US Marines Officially Define Hazing
One of the recurring questions during the recent controversies over military hazing has been what, precisely, is hazing? While some may think it should be obvious, the nature of the military environment — and the need to explicitly enforce a regulation — make it far less so. Now,
The new Marine Corps policy now defines hazing as “any conduct whereby a military member or members, regardless of service or rank, without proper authority causes another military member or members to suffer or be exposed to any activity which is cruel, abusive, humiliating, oppressive, demeaning or harmful.”
The Patriot Perspective makes some interesting distinctions:
Exposing a Marine to “cruel, abusive, humiliating, oppressive, demeaning or harmful” acts with the purpose of making a correction means that a Marine might be saved from being kicked out, from poor decisions, or from their own problems that they need to get over in order to watch out for their fellow Marines and make it back home safe. Everybody gets “hazed” according to that definition throughout boot camp – because it’s a matter of corrections and character building. The same thing happens afterwards in the fleet.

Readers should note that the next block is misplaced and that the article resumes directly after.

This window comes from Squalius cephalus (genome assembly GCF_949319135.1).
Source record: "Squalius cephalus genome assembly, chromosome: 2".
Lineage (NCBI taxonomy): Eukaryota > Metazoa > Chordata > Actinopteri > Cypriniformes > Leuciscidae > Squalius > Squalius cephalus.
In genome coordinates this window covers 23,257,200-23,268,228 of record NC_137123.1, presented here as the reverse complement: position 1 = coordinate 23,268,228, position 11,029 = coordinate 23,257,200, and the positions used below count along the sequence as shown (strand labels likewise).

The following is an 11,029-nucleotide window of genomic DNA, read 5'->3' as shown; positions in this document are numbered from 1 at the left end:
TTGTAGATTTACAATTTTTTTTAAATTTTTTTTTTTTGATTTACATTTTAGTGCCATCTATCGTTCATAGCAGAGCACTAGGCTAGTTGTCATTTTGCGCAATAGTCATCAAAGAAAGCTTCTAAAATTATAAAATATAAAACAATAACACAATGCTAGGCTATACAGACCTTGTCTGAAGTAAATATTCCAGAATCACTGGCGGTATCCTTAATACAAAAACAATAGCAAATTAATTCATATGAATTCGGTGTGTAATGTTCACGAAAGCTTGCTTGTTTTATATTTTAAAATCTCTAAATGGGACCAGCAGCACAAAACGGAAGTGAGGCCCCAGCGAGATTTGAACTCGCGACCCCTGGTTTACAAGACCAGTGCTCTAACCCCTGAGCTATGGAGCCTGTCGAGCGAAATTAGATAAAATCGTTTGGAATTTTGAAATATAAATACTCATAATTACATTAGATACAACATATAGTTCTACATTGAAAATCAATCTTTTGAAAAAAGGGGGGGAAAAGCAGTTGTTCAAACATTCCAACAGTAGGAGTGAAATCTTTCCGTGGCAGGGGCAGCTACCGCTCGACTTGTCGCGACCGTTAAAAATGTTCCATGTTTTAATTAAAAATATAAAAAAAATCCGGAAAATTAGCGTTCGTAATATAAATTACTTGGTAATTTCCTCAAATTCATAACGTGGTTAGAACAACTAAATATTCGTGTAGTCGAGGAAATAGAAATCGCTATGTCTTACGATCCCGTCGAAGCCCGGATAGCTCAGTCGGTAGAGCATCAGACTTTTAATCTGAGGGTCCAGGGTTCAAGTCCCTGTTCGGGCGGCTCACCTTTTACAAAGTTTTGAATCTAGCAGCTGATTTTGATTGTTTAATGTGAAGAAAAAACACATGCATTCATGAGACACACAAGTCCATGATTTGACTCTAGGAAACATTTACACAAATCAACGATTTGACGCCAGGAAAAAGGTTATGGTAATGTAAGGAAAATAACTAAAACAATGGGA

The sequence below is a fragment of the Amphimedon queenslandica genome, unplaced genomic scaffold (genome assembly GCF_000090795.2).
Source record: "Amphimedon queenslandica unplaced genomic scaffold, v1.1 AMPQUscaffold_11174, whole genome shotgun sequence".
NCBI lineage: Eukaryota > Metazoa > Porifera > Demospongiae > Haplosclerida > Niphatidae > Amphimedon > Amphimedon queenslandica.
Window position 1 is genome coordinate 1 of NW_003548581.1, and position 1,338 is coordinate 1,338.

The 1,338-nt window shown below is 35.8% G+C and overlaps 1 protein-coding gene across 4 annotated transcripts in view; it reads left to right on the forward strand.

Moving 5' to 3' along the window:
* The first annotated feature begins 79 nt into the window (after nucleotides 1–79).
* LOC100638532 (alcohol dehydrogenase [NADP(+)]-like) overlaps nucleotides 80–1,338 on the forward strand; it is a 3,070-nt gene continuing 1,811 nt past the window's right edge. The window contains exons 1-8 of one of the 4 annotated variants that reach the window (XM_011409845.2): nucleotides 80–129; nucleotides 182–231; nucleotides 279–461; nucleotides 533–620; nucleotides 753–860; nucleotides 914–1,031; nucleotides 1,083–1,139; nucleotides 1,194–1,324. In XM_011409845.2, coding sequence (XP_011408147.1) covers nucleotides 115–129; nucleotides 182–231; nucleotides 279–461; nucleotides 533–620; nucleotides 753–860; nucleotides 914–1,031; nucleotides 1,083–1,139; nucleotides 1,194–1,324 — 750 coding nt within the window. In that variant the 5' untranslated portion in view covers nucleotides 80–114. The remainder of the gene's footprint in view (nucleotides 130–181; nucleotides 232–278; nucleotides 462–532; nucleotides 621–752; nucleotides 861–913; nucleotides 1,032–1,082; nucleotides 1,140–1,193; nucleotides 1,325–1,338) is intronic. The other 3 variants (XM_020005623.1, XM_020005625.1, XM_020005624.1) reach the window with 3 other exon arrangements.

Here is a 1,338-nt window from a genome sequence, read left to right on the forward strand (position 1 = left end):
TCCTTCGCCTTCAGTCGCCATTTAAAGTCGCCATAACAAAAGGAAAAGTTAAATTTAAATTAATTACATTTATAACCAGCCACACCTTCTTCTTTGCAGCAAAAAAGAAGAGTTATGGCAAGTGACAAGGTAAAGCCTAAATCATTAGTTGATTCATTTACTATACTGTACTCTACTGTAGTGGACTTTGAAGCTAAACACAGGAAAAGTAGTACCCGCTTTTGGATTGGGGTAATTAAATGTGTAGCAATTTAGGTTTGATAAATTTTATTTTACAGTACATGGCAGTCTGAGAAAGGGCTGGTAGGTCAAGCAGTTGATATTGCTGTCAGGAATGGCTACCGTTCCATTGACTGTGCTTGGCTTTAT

It’s worth noting that there are MOSes that still have actual hazing rituals – and they are part of customs and courtesies, but informally – and they’re voluntary. The Navy still conducts hazing rituals (for shellbacks and polliwogs and golden shellbacks and things like that), but they’re voluntary. If you want to go run around the deck of a ship in your underwear and get hit with the fire hose in the Arctic Circle, well, that’s up to you. If you want to wade through bilge and garbage that should’ve been thrown off the fantail to get your golden merman or whatever the Navy calls it, that’s fine – it’s voluntary.
Those Navy guys have an interesting idea of fun, but what do you do when you’re crammed together on a boat for months on end? Then again, the Air Force does have its Namings…